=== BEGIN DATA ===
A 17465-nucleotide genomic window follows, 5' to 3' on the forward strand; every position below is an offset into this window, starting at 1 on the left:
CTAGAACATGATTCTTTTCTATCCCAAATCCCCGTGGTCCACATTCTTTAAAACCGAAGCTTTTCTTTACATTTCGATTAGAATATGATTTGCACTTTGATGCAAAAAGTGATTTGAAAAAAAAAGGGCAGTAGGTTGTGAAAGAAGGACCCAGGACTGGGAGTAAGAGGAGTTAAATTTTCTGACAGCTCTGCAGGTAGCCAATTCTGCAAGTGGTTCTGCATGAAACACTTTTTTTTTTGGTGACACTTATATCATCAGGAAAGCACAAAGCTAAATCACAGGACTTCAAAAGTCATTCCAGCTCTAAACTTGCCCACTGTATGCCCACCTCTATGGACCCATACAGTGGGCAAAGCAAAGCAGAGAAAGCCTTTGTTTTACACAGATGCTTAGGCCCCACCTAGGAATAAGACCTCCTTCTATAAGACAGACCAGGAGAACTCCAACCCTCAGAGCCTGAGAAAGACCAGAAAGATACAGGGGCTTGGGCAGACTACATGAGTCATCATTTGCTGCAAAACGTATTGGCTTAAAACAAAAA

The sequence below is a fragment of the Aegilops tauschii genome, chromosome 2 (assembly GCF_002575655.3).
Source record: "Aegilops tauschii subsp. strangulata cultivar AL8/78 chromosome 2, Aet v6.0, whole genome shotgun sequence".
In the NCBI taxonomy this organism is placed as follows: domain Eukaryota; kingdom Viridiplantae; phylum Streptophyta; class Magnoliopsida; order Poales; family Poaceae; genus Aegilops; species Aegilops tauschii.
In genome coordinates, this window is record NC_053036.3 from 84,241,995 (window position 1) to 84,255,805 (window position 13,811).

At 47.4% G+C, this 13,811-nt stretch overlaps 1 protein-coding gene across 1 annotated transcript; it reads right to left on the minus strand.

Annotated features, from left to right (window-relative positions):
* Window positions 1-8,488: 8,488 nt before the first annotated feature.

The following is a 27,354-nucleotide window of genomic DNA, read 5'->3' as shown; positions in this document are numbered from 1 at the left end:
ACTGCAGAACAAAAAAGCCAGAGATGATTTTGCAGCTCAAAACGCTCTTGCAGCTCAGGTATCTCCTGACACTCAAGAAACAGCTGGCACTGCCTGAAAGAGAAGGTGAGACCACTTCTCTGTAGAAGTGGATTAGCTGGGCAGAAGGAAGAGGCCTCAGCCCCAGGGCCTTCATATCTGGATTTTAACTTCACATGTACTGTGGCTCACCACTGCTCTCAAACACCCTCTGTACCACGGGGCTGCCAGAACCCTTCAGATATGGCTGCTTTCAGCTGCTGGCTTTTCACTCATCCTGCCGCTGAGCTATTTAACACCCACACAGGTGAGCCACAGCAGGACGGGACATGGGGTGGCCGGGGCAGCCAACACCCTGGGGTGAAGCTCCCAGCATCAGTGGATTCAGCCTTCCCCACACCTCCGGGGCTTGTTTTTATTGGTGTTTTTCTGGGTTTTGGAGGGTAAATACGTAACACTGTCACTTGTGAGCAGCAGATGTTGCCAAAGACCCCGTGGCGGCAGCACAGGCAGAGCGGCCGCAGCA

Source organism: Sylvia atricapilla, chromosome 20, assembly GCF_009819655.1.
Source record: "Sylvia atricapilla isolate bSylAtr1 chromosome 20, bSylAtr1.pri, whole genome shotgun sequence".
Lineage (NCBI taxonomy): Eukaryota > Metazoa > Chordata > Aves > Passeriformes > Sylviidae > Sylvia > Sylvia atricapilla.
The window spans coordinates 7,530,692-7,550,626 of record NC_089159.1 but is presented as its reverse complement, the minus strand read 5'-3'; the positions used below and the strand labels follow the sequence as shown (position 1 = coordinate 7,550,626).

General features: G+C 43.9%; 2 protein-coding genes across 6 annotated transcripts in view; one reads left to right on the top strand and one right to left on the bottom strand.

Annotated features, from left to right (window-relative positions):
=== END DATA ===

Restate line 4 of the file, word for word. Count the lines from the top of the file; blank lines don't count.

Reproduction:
Source record: "Aegilops tauschii subsp. strangulata cultivar AL8/78 chromosome 2, Aet v6.0, whole genome shotgun sequence".